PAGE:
Close to Nowhere
“My mother, the late Pennie Winfrey DeBerry, was correcting my grammar even as I learned to talk and every editor I’ve ever had can thank her for her fastidiousness. She was my first and best English teacher, and she and my father, Melvin DeBerry, always made me feel like I could compete with anybody.”
Jarvis DeBerry, in the acknowledgments at the front of his new and first book, “I Feel To Believe,” writes fondly of his family, and others in his hometown of Holly Springs, who were instrumental in making him the Pulitzer Prize winner that he is.
DeBerry was one of the team of journalists for NOLA.com/The TimesPicayune awarded the Pulitzer Prize for Public Service for its coverage of Hurricane Katrina and its aftermath. He’s also a five-time winner in the annual contest sponsored by the Louisiana/Mississippi Associated Press Managing Editors Association and two-time winner of the National Association of Black Journalists’ Salute to Excellence Award.
OK, enough of Jarvis’ many awards and his general excellence. Many in Holly Springs remember Jarvis well, and he’s related to about half of the city. Born and reared in Holly Springs, Jarvis followed an old girlfriend to New Orleans, La., after college. She left, and he remained as a cub reporter for The TimesPicayune newspaper. His book is a collection of the columns he wrote during his 20 years there, including many of the aftermath of Hurricane Katrina.
He got his first taste of newspaper ink at The South Reporter as a summer intern. He came to the job with the plan of going on to college in maybe the medical or even engineering fields. He left us and went off to college with printer’s ink in his blood and never looked back.
As I read his book, I could just envision the extremely intelligent teenager we knew and be so happy at how wonderfully well he has done.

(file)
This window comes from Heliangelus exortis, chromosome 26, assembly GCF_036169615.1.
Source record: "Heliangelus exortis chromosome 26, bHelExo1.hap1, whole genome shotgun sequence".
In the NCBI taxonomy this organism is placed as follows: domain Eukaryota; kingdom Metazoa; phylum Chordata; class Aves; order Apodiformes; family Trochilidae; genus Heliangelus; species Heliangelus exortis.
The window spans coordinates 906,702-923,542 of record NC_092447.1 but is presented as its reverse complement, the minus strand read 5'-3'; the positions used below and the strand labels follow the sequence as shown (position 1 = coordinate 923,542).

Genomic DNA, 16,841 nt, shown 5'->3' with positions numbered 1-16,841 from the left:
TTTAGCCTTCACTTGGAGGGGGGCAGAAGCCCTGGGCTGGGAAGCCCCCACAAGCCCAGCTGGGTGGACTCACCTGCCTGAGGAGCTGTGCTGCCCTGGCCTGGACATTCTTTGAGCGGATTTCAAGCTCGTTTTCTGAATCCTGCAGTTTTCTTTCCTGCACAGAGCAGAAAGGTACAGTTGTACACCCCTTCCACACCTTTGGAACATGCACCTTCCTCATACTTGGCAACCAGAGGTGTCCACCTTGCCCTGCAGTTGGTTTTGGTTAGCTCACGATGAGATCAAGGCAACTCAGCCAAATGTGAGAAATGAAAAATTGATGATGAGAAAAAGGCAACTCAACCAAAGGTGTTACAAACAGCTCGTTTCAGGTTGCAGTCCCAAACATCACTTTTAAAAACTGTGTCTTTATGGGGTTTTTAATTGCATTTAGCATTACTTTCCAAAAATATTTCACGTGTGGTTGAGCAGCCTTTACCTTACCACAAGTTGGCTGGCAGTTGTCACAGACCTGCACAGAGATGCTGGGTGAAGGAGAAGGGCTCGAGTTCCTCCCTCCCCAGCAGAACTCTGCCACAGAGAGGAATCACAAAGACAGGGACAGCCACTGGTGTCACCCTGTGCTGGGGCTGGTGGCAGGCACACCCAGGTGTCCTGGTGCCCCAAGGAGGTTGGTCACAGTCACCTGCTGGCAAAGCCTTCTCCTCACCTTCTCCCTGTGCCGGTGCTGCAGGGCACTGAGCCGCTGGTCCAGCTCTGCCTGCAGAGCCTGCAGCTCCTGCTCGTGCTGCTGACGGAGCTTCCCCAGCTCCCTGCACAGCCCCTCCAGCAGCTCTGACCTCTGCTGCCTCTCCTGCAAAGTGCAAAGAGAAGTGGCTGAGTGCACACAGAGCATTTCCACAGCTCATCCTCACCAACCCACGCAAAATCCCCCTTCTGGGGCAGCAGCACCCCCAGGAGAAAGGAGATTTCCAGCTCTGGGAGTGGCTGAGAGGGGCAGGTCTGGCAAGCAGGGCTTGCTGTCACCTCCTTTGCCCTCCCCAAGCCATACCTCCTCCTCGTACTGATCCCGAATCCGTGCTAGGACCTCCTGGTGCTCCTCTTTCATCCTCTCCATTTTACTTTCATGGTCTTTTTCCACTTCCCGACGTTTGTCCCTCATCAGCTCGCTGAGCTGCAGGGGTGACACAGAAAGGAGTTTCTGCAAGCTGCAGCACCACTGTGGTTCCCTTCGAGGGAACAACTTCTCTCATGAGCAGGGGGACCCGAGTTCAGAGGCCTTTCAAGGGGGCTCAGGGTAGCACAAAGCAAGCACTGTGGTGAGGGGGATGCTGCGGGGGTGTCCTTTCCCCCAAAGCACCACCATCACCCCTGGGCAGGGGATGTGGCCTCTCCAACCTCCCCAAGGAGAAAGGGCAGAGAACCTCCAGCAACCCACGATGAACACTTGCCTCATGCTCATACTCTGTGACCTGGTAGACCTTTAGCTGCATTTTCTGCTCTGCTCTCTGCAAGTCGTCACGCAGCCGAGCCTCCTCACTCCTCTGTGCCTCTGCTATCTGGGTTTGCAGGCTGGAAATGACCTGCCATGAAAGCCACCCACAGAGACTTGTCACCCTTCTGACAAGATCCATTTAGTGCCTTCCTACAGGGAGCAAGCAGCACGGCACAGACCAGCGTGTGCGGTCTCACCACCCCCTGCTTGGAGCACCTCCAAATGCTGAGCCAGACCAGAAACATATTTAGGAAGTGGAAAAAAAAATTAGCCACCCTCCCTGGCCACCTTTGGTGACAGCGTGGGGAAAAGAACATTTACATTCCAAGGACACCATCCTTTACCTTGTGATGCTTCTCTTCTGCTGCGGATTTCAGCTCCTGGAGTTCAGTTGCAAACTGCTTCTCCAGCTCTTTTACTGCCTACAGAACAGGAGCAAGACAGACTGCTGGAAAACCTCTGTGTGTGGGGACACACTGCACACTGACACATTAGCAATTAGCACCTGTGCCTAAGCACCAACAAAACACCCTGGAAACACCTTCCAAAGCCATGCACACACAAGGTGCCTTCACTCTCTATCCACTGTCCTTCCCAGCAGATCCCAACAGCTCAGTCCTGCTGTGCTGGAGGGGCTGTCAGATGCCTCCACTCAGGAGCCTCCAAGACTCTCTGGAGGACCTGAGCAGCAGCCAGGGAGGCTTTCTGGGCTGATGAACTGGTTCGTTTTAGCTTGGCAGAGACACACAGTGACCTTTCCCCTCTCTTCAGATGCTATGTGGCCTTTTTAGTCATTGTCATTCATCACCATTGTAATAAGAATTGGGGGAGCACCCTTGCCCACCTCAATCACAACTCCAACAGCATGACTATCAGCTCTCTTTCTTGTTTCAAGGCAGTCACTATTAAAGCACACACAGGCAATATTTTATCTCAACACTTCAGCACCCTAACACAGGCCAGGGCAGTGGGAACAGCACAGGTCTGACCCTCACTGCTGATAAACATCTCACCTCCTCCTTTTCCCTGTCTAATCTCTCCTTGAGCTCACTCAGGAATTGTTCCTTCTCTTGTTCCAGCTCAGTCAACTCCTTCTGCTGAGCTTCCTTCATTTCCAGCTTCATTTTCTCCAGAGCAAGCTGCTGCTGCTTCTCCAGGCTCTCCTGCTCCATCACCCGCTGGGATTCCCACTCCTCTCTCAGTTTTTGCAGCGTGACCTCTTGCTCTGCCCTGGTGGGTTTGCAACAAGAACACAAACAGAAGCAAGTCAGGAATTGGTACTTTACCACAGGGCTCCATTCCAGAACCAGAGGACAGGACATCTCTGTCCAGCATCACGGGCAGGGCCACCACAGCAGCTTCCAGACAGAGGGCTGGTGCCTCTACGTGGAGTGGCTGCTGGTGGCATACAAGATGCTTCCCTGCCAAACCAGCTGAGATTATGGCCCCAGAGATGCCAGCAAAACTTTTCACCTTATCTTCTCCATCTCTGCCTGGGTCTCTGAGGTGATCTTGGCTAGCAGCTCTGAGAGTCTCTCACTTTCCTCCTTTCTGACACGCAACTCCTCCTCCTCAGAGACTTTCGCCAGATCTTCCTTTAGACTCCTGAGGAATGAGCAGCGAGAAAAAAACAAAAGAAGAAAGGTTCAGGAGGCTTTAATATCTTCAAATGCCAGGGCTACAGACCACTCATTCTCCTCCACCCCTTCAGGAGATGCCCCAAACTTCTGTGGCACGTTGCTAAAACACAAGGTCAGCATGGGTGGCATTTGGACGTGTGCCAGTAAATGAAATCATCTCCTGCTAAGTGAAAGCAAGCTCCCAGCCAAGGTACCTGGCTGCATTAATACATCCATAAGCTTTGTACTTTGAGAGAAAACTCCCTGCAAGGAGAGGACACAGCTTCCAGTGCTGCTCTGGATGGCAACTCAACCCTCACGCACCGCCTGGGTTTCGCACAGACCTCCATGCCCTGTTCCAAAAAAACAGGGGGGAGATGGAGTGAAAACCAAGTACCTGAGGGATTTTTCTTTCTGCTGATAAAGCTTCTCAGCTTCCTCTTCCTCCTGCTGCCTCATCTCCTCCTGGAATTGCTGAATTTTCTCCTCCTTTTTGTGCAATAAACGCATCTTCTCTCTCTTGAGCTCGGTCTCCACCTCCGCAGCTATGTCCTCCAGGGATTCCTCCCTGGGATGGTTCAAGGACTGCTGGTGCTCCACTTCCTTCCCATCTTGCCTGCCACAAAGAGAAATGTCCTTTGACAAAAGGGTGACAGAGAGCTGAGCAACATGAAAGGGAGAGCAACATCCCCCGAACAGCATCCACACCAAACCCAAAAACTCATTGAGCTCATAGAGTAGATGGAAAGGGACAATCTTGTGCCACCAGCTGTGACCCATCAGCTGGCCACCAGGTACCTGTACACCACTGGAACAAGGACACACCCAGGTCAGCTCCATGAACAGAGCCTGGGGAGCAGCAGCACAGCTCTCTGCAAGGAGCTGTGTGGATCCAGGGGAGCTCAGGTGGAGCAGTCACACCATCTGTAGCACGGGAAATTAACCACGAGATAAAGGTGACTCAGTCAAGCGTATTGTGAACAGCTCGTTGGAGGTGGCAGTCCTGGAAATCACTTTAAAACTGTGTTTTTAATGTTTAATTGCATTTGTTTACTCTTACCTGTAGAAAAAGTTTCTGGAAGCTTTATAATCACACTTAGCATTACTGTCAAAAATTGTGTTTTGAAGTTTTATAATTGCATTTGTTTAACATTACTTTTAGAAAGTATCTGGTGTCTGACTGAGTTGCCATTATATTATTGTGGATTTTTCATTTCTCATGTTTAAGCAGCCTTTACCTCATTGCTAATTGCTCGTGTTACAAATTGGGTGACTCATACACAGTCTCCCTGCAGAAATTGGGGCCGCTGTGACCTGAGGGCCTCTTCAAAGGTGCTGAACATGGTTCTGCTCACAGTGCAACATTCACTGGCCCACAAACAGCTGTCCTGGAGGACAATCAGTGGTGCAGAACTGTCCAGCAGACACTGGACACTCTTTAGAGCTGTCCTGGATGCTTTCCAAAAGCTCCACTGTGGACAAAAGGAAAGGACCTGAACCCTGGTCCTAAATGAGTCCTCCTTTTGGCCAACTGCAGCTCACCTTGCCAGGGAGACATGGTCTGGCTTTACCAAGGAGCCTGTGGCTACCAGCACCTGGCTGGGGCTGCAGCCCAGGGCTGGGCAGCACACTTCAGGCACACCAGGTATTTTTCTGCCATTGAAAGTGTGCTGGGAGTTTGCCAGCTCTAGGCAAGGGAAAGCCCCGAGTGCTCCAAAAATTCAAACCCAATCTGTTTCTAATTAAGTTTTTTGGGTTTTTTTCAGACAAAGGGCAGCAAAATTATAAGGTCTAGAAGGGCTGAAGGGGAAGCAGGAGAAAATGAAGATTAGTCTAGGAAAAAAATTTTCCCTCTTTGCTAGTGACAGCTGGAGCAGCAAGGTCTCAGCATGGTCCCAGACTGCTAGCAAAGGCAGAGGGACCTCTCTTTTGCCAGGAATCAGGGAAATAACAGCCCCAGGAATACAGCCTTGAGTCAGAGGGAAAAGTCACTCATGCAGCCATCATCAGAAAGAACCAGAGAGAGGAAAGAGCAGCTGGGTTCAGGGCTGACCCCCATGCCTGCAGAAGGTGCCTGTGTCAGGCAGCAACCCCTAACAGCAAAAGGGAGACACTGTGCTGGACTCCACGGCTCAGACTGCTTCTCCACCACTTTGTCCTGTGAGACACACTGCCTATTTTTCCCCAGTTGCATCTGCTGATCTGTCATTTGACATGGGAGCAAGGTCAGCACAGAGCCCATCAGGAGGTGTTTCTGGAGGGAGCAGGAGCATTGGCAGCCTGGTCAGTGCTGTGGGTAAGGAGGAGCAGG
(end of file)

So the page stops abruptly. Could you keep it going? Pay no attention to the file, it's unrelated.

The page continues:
Many of the columns in his book are about Katrina and the aftermath. Many are heart-wrenching, such as the one he wrote about the first Sunday “after” when he went to his church and cried for the first time.
One that particularly touched me was where he talked about packing all his irreplaceable stuff up to take with him as he left his home before landfall and then his first visit back to see what was left.
“I remembered Thursday night that behind my bedroom door were two quilts my grandmother had made for me. I felt bad for having told friends that I had removed everything that was irreplaceable. I hadn’t. I’m guessing that many folks are going to return to their destroyed structures and realize they hadn’t either.”
In an interview printed at the end of his book, Jarvis remembered the first column he wrote post-Katrina. He mentions seeing a second line going down (a New Orleans after-funeral parade-type of family and friends). It was for a homeless man who’d been found behind a funeral home.
“I remember the thought of a community holding a parade for a homeless man. That so fascinated me...”
In the introduction, James Arnoss, former editor of The Times-Picayune, speaks fondly of meeting Jarvis.
“In the summer of 1997, we hired him. He came across as curious and shy, with an irresistible smile and flashes of a wicked sense of humor.”
It’s been more than 20 years since Jarvis left The South Reporter and went on to become the man he is. Married now, he and his wife Kelly have a daughter, Naomi. They come to visit family and friends in his hometown, but he loves his adopted city of New Orleans. He is now the editor of the Louisiana Illuminator.
His book of collected columns of before, during, after and onward, shows his heart and soul in a wonderful way. He totally surpassed everything we knew he had in him.
“I Feel To Believe” is published by University of New Orleans Press and is available on Amazon.
Linda Jones of Laws Hill is a former staff writer for The South Reporter. She is retired but continues her weekly column.